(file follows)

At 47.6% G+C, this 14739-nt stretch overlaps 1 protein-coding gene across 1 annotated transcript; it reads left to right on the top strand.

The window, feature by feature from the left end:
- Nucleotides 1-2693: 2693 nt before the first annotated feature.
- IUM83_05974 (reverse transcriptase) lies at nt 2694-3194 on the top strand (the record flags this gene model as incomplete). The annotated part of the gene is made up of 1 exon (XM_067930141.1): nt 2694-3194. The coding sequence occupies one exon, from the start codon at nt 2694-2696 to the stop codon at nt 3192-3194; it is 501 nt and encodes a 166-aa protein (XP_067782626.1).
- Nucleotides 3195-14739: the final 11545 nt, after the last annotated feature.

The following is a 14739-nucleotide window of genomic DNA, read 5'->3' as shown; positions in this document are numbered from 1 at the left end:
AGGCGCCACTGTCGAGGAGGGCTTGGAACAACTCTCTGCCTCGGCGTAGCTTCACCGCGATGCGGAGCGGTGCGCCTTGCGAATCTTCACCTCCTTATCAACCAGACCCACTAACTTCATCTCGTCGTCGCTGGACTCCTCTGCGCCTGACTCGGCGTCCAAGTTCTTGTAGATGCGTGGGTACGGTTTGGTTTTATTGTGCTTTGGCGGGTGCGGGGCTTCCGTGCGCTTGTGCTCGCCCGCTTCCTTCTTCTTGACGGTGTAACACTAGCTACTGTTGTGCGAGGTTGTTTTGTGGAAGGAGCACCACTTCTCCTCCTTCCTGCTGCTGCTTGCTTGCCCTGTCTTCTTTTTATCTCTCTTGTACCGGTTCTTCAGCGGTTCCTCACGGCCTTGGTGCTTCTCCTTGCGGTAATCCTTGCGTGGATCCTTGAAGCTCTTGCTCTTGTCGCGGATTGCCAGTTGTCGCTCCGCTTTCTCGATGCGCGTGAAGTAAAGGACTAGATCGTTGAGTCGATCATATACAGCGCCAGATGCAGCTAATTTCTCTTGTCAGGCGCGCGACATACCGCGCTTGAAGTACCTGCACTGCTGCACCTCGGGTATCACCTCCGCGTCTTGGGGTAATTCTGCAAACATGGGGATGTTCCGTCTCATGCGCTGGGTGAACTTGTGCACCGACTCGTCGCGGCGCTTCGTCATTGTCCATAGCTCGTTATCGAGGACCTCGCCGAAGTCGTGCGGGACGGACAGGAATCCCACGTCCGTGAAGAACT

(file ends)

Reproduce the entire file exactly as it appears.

At 47.6% G+C, this 14739-nt stretch overlaps 1 protein-coding gene across 1 annotated transcript; it reads left to right on the top strand.

The window, feature by feature from the left end:
- Nucleotides 1-2693: 2693 nt before the first annotated feature.
- IUM83_05974 (reverse transcriptase) lies at nt 2694-3194 on the top strand (the record flags this gene model as incomplete). The annotated part of the gene is made up of 1 exon (XM_067930141.1): nt 2694-3194. The coding sequence occupies one exon, from the start codon at nt 2694-2696 to the stop codon at nt 3192-3194; it is 501 nt and encodes a 166-aa protein (XP_067782626.1).
- Nucleotides 3195-14739: the final 11545 nt, after the last annotated feature.

The following is a 14739-nucleotide window of genomic DNA, read 5'->3' as shown; positions in this document are numbered from 1 at the left end:
AGGCGCCACTGTCGAGGAGGGCTTGGAACAACTCTCTGCCTCGGCGTAGCTTCACCGCGATGCGGAGCGGTGCGCCTTGCGAATCTTCACCTCCTTATCAACCAGACCCACTAACTTCATCTCGTCGTCGCTGGACTCCTCTGCGCCTGACTCGGCGTCCAAGTTCTTGTAGATGCGTGGGTACGGTTTGGTTTTATTGTGCTTTGGCGGGTGCGGGGCTTCCGTGCGCTTGTGCTCGCCCGCTTCCTTCTTCTTGACGGTGTAACACTAGCTACTGTTGTGCGAGGTTGTTTTGTGGAAGGAGCACCACTTCTCCTCCTTCCTGCTGCTGCTTGCTTGCCCTGTCTTCTTTTTATCTCTCTTGTACCGGTTCTTCAGCGGTTCCTCACGGCCTTGGTGCTTCTCCTTGCGGTAATCCTTGCGTGGATCCTTGAAGCTCTTGCTCTTGTCGCGGATTGCCAGTTGTCGCTCCGCTTTCTCGATGCGCGTGAAGTAAAGGACTAGATCGTTGAGTCGATCATATACAGCGCCAGATGCAGCTAATTTCTCTTGTCAGGCGCGCGACATACCGCGCTTGAAGTACCTGCACTGCTGCACCTCGGGTATCACCTCCGCGTCTTGGGGTAATTCTGCAAACATGGGGATGTTCCGTCTCATGCGCTGGGTGAACTTGTGCACCGACTCGTCGCGGCGCTTCGTCATTGTCCATAGCTCGTTATCGAGGACCTCGCCGAAGTCGTGCGGGACGGACAGGAATCCCACGTCCGTGAAGAACT